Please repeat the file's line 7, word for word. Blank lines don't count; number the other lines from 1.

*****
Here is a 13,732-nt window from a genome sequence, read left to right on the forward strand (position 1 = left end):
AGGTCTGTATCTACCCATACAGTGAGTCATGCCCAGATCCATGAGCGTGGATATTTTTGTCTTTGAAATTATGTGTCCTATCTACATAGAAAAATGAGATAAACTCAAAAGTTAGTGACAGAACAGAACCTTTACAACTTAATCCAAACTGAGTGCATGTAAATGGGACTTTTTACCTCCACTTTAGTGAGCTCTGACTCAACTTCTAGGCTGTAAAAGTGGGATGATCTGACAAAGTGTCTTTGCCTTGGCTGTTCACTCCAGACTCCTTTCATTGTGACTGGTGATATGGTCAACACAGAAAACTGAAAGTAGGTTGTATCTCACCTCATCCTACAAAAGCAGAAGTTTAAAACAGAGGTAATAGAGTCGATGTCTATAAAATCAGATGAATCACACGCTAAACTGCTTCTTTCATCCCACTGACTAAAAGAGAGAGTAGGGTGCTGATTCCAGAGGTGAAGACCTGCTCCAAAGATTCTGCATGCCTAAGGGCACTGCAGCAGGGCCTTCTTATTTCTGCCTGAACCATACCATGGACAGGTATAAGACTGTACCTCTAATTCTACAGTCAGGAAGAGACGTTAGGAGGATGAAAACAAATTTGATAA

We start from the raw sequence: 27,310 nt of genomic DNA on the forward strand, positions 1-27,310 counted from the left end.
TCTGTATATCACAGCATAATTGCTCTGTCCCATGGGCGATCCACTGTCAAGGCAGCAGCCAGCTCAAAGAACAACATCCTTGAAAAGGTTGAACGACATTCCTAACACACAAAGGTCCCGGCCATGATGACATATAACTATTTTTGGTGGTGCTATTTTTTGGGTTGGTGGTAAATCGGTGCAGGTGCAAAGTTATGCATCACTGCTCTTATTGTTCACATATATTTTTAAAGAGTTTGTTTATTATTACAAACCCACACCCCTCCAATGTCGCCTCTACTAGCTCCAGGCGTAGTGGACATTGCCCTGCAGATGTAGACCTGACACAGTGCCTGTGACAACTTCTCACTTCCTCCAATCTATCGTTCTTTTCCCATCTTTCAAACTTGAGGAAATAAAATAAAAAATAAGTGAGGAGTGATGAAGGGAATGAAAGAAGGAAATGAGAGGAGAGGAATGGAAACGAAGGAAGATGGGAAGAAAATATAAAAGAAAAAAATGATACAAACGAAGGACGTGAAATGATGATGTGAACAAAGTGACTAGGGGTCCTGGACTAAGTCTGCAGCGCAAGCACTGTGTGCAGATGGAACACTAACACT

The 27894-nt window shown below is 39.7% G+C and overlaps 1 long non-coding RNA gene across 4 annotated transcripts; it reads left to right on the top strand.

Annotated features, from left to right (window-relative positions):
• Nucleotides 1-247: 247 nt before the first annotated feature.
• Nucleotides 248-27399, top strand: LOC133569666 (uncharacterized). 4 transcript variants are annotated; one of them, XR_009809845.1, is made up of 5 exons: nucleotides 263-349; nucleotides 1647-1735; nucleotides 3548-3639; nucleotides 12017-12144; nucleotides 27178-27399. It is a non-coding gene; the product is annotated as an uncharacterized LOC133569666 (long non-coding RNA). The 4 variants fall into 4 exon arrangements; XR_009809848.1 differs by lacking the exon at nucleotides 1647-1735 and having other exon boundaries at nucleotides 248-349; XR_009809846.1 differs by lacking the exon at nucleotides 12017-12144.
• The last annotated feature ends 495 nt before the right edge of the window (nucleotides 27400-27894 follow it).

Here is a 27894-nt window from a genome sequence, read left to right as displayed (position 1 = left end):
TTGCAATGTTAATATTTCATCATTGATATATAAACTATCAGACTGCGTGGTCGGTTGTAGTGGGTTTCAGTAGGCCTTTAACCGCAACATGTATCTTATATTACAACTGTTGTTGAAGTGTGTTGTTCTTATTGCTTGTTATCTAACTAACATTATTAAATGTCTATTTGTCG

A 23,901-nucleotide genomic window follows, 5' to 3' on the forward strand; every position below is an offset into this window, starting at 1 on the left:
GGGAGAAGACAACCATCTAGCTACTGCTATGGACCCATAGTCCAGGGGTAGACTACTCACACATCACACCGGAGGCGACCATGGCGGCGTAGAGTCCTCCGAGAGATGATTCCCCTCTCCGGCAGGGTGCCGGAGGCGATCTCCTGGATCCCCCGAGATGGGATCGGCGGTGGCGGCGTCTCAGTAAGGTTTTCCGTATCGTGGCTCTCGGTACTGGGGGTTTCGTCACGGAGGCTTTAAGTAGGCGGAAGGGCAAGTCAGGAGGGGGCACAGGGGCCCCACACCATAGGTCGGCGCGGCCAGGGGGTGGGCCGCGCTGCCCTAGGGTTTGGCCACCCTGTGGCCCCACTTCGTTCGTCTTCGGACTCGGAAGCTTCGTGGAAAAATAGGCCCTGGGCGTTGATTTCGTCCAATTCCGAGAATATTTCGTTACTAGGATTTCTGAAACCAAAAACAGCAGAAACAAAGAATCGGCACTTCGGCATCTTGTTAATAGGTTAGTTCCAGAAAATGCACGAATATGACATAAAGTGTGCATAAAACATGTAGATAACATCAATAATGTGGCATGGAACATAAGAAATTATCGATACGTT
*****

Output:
• Nucleotides 1-247: 247 nt before the first annotated feature.